It is vitally important for people to obtain legal advice prior to being interviewed by police. This is particularly important when people are being interviewed about indictable matters (serious matters).
There are normally two varying circumstances leading up to police interview. In one instance there will be an initial arrest whereby people are detained and taken to a police station. The second situation arises when police leave a card requesting that a person telephone them to discuss the matter.
Upon arrest, police will usually have a conversation with the accused person and then convey them back to a police station where a taped interview will be recorded.
During that taped interview in relation to serious matters, police are compelled to allow a person facing charges to seek legal advice. In that situation, an accused person should always insist upon making contact with a solicitor in order to acquire competent advice as to how to conduct themselves during the interview.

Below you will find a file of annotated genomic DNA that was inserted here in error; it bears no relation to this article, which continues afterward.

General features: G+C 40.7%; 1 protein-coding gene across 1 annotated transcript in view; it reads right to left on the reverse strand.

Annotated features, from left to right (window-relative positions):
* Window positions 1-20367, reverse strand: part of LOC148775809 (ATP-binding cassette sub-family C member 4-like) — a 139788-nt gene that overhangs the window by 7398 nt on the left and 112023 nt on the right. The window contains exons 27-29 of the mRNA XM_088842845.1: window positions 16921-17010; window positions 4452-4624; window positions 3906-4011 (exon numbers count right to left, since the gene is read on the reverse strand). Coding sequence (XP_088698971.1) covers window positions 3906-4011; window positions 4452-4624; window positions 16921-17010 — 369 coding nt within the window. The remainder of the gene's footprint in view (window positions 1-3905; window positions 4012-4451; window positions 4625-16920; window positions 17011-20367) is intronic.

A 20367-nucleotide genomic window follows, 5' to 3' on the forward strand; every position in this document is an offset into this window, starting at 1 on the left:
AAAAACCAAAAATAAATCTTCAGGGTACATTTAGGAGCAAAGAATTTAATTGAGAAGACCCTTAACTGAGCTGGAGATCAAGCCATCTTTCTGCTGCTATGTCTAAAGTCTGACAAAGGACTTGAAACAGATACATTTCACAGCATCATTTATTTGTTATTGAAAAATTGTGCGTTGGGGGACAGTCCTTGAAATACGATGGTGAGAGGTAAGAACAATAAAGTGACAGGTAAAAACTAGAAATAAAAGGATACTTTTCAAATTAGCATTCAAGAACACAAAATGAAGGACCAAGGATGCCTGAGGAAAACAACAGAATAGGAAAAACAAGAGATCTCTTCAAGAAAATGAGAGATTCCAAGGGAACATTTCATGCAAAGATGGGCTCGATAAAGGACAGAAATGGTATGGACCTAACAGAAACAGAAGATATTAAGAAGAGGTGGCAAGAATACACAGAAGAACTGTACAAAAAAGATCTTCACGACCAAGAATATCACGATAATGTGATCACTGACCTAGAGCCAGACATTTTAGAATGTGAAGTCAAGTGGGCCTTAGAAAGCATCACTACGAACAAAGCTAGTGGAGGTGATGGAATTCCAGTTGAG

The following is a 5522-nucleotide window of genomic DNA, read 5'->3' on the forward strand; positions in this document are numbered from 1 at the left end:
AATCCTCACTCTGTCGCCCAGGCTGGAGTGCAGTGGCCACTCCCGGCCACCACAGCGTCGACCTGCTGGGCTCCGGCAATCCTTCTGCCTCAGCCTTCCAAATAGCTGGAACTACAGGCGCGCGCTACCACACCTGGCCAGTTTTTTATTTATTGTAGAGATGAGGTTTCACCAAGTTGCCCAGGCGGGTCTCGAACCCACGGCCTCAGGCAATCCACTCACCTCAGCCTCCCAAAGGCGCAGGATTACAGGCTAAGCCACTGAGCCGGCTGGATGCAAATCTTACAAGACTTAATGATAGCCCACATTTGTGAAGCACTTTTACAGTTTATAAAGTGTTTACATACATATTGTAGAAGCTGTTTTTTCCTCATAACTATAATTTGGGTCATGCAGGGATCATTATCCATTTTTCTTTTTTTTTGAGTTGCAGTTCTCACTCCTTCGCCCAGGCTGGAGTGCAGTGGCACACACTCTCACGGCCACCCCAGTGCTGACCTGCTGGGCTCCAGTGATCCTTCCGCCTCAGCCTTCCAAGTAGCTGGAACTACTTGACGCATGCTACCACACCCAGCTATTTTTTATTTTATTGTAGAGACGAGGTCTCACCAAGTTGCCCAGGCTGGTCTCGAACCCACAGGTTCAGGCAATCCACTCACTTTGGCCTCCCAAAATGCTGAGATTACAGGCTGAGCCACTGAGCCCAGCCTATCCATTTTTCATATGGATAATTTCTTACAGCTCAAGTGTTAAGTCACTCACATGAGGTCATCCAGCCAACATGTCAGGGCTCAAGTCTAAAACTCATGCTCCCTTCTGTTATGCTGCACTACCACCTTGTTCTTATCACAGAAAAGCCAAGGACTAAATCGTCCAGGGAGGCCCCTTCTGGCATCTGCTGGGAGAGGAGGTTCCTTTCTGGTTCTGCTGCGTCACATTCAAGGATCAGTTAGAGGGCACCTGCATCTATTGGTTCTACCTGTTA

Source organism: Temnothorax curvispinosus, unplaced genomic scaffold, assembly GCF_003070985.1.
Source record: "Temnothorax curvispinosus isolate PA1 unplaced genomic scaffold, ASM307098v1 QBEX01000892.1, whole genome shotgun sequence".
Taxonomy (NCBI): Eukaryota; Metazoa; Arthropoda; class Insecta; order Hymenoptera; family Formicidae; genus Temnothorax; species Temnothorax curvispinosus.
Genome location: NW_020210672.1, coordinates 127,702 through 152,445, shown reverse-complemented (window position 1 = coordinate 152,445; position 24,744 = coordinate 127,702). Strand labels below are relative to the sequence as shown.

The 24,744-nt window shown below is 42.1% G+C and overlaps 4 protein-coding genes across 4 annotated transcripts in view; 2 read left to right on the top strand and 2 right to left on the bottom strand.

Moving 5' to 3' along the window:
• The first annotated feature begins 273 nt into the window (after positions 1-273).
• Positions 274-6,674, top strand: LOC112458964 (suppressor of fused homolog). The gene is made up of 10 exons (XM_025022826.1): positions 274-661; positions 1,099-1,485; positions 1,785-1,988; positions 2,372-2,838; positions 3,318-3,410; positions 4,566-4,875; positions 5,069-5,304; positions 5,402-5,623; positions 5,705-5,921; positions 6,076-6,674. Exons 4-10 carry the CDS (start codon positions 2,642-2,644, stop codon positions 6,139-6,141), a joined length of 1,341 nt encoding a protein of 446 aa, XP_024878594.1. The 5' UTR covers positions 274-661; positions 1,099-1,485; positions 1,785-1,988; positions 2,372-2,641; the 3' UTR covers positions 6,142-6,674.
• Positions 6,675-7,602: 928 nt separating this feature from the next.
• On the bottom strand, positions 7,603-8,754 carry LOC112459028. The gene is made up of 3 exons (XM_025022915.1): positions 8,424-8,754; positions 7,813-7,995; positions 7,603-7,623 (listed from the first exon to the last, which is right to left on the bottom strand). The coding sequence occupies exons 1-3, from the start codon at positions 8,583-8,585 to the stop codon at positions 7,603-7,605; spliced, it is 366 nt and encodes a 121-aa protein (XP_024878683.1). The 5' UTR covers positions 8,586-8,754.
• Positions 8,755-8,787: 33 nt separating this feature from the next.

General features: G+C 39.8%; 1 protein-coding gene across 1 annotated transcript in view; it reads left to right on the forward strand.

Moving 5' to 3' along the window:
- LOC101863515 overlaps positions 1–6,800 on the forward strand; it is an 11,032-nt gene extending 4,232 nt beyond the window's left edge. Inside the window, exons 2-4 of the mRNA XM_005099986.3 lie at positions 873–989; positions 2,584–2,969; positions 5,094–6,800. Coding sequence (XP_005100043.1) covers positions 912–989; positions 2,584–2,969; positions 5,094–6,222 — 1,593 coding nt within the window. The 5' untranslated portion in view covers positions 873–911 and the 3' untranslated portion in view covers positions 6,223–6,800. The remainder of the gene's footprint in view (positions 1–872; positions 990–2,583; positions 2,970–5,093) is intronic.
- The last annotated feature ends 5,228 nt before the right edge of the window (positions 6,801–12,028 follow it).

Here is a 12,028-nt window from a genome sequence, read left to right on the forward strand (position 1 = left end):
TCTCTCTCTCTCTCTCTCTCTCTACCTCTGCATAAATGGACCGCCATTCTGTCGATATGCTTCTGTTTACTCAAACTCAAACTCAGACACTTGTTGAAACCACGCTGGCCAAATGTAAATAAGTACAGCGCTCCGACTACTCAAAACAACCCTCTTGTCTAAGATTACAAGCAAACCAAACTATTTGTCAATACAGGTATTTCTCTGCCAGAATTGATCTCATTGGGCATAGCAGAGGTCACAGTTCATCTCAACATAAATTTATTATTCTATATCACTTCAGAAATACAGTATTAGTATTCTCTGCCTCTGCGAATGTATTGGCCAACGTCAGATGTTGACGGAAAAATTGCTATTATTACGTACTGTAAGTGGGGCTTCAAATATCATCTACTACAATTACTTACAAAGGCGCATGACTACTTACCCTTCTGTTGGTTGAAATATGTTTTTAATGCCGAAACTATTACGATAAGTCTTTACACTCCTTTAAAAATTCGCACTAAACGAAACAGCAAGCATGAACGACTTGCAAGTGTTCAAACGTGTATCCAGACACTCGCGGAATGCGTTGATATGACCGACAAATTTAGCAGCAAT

In situations where a person is arrested and a lawyer is contacted later, it is imperative that the person discuss the matter with the lawyer and listen carefully to their advice. A good interview can have a significant impact on the result of the court case that can follow, so it is essential to contact an experienced lawyer.
In this situation, it is important that the person contact a lawyer and then arrange an appointment with the lawyer to discuss the matter. The individual should leave it to the lawyer to arrange an appointment with the police at a mutually convenient time.
When a card is left and a person is able to contact or make an appointment with an experienced lawyer, it is essential that the lawyer has a detailed and thorough conference with the person who is about to be interviewed. An appointment with a solicitor who is then able to give detailed advice will assist the person who will be the subject of interview.
In certain situations, effective legal advice can assist a person being granted a diversion in a forthcoming court case. If a diversion is granted then the accused person will not only benefit from no conviction being recorded, but will also avoid any recording of the offence. A diversion is granted usually for a first offence and non serious matters.
In relation to more serious offences, a person’s response may have a significant benefit in avoiding a conviction or even a potential prison sentence.
The office of Galbally and O’Bryan has a 24 hour service, whereby a prospective client can have access to legal advice from an accredited criminal specialist. For after-hours advice, please contact Peter Ward on +61 418 395 280.